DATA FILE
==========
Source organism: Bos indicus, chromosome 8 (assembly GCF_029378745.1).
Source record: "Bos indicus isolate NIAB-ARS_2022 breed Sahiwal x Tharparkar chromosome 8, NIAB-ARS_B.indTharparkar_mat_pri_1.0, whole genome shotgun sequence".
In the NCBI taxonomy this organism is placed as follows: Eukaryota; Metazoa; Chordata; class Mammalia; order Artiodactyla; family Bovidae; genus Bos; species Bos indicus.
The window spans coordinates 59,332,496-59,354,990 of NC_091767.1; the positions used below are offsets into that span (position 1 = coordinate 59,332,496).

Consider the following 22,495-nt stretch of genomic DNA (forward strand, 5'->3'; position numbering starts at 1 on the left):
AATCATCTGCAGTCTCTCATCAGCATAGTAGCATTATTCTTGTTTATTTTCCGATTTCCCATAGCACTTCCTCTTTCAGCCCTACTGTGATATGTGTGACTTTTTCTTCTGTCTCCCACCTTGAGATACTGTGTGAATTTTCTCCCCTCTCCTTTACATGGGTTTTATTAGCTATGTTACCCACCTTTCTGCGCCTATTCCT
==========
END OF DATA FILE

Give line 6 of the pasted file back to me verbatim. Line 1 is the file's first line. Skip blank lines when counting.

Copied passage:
AATCATCTGCAGTCTCTCATCAGCATAGTAGCATTATTCTTGTTTATTTTCCGATTTCCCATAGCACTTCCTCTTTCAGCCCTACTGTGATATGTGTGACTTTTTCTTCTGTCTCCCACCTTGAGATACTGTGTGAATTTTCTCCCCTCTCCTTTACATGGGTTTTATTAGCTATGTTACCCACCTTTCTGCGCCTATTCCT